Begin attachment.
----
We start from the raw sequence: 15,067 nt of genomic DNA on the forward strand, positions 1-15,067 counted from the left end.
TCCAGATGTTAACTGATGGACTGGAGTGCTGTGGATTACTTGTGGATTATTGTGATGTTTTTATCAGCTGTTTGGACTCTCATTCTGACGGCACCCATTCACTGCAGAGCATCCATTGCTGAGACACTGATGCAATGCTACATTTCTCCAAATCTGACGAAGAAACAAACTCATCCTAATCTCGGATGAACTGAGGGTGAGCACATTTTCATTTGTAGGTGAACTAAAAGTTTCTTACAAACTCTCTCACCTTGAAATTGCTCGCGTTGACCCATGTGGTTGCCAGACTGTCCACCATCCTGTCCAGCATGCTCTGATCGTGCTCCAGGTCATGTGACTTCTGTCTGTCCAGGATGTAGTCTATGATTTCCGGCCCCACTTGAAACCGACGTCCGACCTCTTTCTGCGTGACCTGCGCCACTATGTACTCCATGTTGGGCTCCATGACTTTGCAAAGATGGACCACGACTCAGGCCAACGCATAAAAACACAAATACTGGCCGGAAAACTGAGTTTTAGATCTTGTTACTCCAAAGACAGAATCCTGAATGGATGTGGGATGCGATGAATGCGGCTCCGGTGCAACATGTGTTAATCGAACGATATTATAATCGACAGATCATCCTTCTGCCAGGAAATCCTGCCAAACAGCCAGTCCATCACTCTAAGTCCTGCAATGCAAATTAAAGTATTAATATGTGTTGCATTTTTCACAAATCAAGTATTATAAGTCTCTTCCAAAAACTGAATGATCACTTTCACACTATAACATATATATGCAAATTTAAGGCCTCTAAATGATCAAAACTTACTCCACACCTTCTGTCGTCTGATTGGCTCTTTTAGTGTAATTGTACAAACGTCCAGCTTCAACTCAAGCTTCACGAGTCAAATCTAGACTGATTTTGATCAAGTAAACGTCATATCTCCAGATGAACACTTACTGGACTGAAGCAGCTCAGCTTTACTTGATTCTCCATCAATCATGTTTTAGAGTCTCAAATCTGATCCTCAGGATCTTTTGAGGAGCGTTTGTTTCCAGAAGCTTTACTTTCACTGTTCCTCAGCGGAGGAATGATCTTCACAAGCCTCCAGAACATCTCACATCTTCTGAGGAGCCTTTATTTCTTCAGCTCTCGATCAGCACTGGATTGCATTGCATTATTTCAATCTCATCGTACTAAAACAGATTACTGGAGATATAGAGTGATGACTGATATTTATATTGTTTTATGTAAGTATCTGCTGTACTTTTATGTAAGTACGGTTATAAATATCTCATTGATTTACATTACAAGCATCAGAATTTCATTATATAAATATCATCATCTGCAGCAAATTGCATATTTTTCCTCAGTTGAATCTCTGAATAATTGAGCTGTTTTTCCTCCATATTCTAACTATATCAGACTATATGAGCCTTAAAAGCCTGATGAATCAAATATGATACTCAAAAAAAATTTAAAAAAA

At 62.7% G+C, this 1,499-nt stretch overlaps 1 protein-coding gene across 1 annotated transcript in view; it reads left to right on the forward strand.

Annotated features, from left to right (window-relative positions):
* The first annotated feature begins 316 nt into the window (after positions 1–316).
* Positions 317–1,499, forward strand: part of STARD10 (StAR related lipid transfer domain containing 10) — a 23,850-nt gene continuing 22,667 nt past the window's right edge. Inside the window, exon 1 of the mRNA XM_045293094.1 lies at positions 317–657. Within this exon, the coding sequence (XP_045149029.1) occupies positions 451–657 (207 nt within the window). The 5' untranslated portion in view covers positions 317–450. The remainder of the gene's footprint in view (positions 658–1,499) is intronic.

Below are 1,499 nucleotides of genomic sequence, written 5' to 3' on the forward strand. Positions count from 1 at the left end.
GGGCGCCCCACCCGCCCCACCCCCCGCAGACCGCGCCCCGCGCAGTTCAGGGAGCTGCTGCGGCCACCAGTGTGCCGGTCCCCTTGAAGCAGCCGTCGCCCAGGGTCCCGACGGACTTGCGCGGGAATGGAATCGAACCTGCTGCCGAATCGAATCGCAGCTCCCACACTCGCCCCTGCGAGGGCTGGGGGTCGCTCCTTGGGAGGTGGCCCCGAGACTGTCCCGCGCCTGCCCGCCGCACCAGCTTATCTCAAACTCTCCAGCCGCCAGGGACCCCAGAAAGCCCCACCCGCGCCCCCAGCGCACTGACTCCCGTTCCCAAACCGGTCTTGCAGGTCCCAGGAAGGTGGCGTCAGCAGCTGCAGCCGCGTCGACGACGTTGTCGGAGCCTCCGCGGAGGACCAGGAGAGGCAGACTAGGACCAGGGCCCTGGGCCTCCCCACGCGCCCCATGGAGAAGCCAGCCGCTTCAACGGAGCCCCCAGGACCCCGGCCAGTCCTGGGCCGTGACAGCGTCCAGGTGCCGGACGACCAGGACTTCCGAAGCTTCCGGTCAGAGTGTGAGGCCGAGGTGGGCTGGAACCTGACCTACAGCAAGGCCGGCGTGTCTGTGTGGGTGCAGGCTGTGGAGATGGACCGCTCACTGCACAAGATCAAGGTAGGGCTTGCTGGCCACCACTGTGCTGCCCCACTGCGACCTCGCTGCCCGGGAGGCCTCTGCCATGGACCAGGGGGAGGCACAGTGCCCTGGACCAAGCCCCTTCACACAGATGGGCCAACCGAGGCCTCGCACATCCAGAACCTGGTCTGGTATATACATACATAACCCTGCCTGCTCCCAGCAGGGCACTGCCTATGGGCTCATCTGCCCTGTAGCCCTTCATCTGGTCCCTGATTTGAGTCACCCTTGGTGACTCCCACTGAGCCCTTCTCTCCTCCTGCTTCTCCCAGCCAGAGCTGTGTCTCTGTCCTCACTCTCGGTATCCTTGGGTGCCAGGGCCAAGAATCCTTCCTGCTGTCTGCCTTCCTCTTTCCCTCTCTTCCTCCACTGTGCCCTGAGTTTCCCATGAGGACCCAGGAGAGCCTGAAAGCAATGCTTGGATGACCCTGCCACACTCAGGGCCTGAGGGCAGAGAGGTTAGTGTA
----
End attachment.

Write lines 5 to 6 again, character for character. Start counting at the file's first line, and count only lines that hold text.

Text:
* The first annotated feature begins 316 nt into the window (after positions 1–316).
* Positions 317–1,499, forward strand: part of STARD10 (StAR related lipid transfer domain containing 10) — a 23,850-nt gene continuing 22,667 nt past the window's right edge. Inside the window, exon 1 of the mRNA XM_045293094.1 lies at positions 317–657. Within this exon, the coding sequence (XP_045149029.1) occupies positions 451–657 (207 nt within the window). The 5' untranslated portion in view covers positions 317–450. The remainder of the gene's footprint in view (positions 658–1,499) is intronic.